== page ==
Never in my wildest dreams did I imagine the people I would meet nor the beautiful places I would see nor the adventures I would have on our ten week, 18,758km (11656 mile) journey. On the thirteenth day of every month in 2016 I will post a part of my trip that describes some of the excellent scenery, shows the generosity and friendliness of the people, and explains some of the history of the country. The people of the USA have much to be proud of.

 Road Tripping USA Part Twelve

After visiting my cousin, Betty, in Mayer for two days, our next destination was the Grand Canyon National Park, a UNESCO World Heritage Site. We stopped in the parking lot of the South Rim. Mike was able to make the short walk to the first of many viewpoints. I’d seen pictures and heard stories of how beautiful the canyon was but I wasn’t prepared for the absolute grandeur of the multi-coloured layers, the river far below, the rock formations. It was amazing to stand on the rim of the canyon and try to visualize the five million years it had taken the Colorado River to form it.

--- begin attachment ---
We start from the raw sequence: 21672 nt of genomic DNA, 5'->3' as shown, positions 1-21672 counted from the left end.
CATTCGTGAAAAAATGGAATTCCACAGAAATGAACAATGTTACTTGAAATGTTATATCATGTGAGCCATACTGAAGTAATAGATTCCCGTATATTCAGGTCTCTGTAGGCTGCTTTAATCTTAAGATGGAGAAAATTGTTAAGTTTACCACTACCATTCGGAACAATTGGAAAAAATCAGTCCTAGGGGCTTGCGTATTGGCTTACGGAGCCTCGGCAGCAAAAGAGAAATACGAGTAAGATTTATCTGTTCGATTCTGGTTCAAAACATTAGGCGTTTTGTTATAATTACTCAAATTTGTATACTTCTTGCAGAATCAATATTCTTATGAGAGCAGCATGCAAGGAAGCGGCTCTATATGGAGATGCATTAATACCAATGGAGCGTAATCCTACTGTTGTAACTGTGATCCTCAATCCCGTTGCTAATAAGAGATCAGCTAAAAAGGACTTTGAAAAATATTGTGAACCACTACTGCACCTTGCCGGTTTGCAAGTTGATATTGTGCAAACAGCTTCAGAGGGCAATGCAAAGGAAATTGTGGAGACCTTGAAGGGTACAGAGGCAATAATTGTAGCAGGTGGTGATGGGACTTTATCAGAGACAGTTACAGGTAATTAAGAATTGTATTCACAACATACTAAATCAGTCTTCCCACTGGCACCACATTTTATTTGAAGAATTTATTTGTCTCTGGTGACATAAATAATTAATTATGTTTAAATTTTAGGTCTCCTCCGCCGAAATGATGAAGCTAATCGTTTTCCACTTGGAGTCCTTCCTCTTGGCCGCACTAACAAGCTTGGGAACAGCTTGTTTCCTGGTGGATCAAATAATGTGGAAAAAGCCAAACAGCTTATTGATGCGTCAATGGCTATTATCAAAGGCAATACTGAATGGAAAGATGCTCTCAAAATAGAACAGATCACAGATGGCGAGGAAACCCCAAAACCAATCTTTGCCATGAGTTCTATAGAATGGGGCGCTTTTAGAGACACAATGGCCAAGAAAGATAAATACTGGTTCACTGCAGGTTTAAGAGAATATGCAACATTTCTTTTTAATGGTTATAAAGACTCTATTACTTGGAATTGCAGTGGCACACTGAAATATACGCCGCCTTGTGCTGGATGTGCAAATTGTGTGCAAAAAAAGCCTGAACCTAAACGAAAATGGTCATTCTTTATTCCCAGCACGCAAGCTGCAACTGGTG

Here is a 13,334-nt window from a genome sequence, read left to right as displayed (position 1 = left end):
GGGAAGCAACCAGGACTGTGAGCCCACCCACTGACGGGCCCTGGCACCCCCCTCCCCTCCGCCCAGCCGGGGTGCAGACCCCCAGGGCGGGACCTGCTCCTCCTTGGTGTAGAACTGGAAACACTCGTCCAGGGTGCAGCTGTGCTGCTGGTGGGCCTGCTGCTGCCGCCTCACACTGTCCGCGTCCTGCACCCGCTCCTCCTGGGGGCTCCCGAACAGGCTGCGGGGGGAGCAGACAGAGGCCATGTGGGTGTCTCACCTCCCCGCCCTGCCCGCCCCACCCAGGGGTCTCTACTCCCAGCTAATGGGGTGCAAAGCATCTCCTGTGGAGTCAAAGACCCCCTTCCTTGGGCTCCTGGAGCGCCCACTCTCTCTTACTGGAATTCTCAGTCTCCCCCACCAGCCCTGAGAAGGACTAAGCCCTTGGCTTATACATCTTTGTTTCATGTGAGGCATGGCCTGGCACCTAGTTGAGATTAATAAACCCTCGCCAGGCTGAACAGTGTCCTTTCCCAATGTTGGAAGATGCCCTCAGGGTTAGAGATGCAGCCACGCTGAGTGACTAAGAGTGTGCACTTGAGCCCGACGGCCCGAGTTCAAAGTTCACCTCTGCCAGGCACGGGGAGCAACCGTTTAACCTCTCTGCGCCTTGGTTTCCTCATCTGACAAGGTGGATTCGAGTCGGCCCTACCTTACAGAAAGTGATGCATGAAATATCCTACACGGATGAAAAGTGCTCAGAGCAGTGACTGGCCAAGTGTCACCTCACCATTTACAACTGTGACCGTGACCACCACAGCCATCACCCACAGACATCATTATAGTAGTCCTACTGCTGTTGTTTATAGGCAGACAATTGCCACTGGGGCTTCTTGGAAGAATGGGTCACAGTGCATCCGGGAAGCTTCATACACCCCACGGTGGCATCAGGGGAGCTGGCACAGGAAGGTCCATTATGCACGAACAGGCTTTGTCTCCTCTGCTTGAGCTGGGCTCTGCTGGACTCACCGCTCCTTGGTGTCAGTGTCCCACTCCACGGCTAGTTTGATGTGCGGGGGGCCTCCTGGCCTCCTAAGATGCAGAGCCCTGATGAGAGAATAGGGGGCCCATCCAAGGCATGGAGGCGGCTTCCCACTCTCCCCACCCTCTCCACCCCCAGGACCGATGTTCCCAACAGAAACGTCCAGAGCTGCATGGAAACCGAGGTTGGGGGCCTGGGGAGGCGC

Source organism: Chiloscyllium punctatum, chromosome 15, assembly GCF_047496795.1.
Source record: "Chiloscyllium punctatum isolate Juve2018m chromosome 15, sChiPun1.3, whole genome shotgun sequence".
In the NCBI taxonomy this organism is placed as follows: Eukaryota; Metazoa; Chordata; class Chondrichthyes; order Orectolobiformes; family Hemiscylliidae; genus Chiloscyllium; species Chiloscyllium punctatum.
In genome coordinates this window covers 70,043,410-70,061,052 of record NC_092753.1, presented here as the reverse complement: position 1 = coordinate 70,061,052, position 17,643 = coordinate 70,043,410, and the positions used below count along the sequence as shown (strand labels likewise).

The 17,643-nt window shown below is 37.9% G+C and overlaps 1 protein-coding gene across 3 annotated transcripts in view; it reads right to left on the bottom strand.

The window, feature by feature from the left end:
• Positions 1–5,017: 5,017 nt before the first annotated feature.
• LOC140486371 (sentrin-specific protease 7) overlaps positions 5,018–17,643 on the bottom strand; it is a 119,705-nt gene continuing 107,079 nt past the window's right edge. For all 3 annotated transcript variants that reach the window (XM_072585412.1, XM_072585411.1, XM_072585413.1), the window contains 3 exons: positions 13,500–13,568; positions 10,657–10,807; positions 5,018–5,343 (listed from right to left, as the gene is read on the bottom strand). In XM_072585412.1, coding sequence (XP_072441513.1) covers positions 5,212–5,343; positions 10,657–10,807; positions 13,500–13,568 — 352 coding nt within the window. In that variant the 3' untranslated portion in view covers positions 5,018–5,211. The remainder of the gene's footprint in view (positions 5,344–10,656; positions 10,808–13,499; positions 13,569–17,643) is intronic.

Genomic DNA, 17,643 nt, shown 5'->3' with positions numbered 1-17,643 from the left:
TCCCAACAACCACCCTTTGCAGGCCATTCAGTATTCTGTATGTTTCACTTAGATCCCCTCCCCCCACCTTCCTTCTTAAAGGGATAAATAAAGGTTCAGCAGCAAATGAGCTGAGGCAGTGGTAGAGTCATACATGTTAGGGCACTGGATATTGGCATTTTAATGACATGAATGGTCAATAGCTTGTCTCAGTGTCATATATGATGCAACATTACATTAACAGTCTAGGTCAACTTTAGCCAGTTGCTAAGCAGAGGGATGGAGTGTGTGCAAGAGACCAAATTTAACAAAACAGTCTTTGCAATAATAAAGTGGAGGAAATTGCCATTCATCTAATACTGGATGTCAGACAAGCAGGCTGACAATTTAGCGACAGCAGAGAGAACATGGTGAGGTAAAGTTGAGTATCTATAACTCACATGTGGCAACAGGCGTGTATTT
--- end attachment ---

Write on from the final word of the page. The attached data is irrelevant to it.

We took our time, walking from viewpoint to viewpoint taking pictures and just staring. The canyon is 277 miles (446km) long, up to 18 miles (29km) wide in places and can reach a depth of more than a mile. It is one of the seven natural wonders of the world. Grand Canyon National Park was formed in 1919.
     We drove the Desert View Highway and stopped at other viewpoints for a different view of the canyon and to take more pictures. At the Tusayan Ruin I walked around the small site. It is estimated that about twenty people lived in this pueblo or village. Nothing has been done to reconstruct it only to stabilize what remains of the walls, which are now only about two layers of rock high. I looked at the living quarters, the storage rooms, and the kiva. I took the short hike down to a clearing where they may have had a garden. They also used a lot of the trees and bush for medicinal purposes and for food.
     It is believed that the Peublo Indians built this site around 1185 and occupied it for about twenty years. Again, I was standing in a place constructed thousands of years ago. How thrilling. From the ruins I looked into the distance and saw Humphries Peak. At 12,633ft (3851m) it is the highest point in Arizona.